Zohra Rahman, the Pakistani Jewellery Designer Inspired by Her Heritage

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Zohra Rahman
Photography by Jules Moskovtchenko. Courtesy of Zohra Rahman

Following her collaboration with Qasimi, AnOther meets jewellery designer Zohra Rahman, who crafts luxurious pieces with a sustainable approach from her studio in Lahore

  1. Who is it? Zohra Rahman is a Pakistanti jewellery designer crafting contemporary, luxurious pieces with a sustainable approach from her studio in Lahore.
  2. Why do I want it? Each piece of jewellery is handmade and one of a kind with a piece of culture attached to it made by local artisans and Zohra.
  3. Where can I find it? In-store at Paper Mache Tiger in London and online at Luisa Via Roma, Third Edit, Aune Store and at zohraraman.com.

Who is it? Think of this brand as a bridge from Lahore to the rest of the world, through jewellery. Zohra Rahman grew up watching her parents run their family business Generation, one of the first South Asian ready-to-wear brands. Born and raised in Lahore, Rahman grew up in an environment where creativity was encouraged and she soon discovered her love for creating and began experimenting with her appearance. “Growing up it was the standard for girls to have really long hair but for me, my sister would be giving me weird haircuts and we’d be drawing on the walls, there were never strict rules on the ways we would have to present ourselves,” she tells me from her studio in Lahore. Keen to pursue a career in jewellery making, she enrolled at Central Saint Martins, where she honed the direction she wanted to take her brand. “A lot of my tutors at CSM used to be like, ‘this is not 3D,’ or ‘this is too big,’ or ‘this is not jewellery,’” she remembers. “For example, once I made a toe ring that went up to the knees. I was and still am trying to make sculptural pieces.”

Returning back to Lahore upon her graduation, Rahman realised the duality of her identity living between the UK and Pakistan. “I had a bit of an identity crisis, always back and forth between the two countries, I even had two different wardrobes,” she explains. “I don’t want to feel like the two cultures need to cut in the middle, there can be a crossover. Growing up, I always looked up to the west and coming back here to my hometown and settling down I realise we take a lot of things for granted. I really wanted to bring it back home and feel proud that my own jewellery brand can be recognised by an international market without catering too much to the west.”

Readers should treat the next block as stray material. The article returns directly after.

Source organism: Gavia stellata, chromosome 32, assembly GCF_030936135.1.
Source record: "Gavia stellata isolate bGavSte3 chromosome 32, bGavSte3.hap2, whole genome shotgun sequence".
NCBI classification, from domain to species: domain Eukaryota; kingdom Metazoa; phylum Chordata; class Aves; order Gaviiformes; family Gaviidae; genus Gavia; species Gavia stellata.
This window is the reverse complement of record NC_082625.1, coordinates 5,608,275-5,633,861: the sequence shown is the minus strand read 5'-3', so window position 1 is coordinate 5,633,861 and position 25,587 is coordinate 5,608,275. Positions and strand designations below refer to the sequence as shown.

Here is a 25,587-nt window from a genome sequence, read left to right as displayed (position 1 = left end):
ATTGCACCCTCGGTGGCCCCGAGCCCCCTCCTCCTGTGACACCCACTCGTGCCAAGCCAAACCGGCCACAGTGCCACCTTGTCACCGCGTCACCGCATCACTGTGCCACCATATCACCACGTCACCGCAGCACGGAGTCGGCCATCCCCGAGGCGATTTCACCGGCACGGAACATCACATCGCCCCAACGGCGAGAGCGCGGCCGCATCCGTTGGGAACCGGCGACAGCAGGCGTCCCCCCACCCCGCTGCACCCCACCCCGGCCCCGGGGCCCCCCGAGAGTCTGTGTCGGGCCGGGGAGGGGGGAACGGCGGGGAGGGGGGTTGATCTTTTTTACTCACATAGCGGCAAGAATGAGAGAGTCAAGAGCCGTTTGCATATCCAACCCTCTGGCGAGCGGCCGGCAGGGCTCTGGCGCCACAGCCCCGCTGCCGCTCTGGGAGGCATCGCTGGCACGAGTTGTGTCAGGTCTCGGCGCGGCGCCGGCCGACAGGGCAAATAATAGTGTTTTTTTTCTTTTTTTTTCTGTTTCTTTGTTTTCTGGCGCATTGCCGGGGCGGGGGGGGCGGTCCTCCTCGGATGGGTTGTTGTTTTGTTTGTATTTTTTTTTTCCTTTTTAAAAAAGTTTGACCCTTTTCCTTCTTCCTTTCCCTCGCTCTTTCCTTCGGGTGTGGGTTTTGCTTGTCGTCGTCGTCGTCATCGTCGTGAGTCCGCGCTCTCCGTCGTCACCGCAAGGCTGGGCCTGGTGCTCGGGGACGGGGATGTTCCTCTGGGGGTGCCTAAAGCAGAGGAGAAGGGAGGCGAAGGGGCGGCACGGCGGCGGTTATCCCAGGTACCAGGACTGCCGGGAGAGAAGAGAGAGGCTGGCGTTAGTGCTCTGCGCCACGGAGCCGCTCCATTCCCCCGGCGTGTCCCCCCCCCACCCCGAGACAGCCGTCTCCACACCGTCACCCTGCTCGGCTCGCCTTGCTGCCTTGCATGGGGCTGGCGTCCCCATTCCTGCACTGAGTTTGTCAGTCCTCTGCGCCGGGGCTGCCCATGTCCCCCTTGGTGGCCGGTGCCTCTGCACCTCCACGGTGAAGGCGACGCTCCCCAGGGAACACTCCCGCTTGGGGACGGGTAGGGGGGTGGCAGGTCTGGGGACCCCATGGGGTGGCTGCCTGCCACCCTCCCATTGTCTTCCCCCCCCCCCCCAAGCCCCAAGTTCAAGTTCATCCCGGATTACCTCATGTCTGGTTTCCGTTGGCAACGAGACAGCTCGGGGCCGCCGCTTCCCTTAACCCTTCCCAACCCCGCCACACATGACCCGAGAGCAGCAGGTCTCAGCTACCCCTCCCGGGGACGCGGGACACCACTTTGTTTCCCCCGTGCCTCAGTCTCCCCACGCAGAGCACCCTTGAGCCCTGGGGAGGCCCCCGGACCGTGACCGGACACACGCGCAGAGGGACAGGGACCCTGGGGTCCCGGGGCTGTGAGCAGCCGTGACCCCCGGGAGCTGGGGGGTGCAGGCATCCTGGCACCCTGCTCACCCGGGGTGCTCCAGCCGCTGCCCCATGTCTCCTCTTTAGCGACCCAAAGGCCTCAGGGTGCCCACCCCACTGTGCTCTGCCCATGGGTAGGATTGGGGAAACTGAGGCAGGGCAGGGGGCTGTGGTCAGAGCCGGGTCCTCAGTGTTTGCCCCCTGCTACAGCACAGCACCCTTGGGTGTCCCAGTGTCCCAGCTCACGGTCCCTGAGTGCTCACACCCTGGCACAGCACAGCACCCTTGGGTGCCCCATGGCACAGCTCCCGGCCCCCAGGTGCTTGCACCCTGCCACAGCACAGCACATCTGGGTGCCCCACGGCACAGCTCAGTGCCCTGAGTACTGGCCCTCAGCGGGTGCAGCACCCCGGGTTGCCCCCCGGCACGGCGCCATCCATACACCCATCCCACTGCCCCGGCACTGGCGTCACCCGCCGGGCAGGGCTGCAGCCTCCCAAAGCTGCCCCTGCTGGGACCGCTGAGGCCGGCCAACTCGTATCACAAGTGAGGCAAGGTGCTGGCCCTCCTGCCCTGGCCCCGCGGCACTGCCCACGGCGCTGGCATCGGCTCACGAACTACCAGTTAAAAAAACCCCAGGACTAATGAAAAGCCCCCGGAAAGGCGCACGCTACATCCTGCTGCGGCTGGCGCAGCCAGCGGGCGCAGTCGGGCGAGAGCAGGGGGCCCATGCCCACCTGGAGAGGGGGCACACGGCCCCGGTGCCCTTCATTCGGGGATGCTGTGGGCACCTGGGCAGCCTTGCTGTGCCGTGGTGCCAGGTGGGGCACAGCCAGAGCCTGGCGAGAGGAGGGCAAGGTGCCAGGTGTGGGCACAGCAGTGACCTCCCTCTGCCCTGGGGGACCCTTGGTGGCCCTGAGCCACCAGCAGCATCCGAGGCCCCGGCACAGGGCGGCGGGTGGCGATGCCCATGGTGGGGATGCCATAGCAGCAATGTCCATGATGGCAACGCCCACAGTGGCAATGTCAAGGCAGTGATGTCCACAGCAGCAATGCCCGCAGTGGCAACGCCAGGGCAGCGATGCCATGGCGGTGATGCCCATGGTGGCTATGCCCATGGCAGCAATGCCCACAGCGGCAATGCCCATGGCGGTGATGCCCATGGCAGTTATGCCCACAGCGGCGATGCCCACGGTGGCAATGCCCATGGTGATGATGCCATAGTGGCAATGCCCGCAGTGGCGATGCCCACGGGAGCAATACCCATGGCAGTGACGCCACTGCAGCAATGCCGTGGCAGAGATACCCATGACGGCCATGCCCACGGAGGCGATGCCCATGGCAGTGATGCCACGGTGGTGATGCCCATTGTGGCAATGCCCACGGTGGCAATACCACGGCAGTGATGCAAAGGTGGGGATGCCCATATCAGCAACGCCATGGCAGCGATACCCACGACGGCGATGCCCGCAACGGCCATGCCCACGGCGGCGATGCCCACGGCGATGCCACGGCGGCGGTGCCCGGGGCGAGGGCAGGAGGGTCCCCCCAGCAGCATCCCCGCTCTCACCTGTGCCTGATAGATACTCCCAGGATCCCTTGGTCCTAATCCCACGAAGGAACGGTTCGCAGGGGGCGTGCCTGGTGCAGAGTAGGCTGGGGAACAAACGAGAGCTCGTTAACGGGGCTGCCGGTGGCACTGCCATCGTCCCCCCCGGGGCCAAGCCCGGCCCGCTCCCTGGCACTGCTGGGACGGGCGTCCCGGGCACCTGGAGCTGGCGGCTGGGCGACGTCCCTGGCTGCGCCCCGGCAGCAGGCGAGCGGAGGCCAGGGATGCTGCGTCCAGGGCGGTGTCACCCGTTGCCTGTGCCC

Why do I want it? Rahman has engineered a unique set up for her production as a brand, keeping many aspects of it close to home. She taught herself how to work with materials, like certain alloys, after discovering that production and factories weren’t as readily available in Lahore. She quickly learned making things by hand was the most efficient way, too. Through an in-house apprenticeship programme, which abides by all regulations and ethical business practices, Rahman trains up those who want to learn about jewellery making, taking on people with no prior experience and carefully guiding them through the step-by-step process of crafting a piece of jewellery.

Rahman recently collaborated with London-based brand Qasimi on the jewellery for its Spring/Summer 2022 collection, presented at London Fashion Week. “I met Zohra when I was in Lahore curating the second Lahore Biennial and loved her approach to design, how she uses elements of Arabic and Urdu calligraphy and Islamic architecture while still being very contemporary and young,” says the creative director of Qasimi, Hoor Al Qasimi. The collaboration, which features pieces that tripled up as brooches, pendants or earrings, came seamlessly despite working remotely on the pieces, distance not stopping the partnership from flourishing. “After seeing the moodboard I saw that it had calligraphy and architectural influences. We wanted the jewellery to be gender neutral so from there we decided that it was going to be one strong piece which turned out to be multi-functional,” says Rahman. “I wanted to maintain the design language we’ve honed in the workshop, new ways of forming metals while still creating something interesting.

As an emerging designer, Rahman’s unique pieces are already strong in identity and design language. She has quickly cemented herself by creating pieces with longevity crafted with care and incorporating her roots and beliefs. “I want to continue creating a self-sustaining design house and help train people that want to learn more about jewellery design, it’s so exciting to see someone go from zero knowledge to crafting and having a passion on their own.”

Where can I find it? In-store at Paper Mache Tiger in London and online at Luisa Via Roma, Third Edit, Aune Store and at zohraraman.com.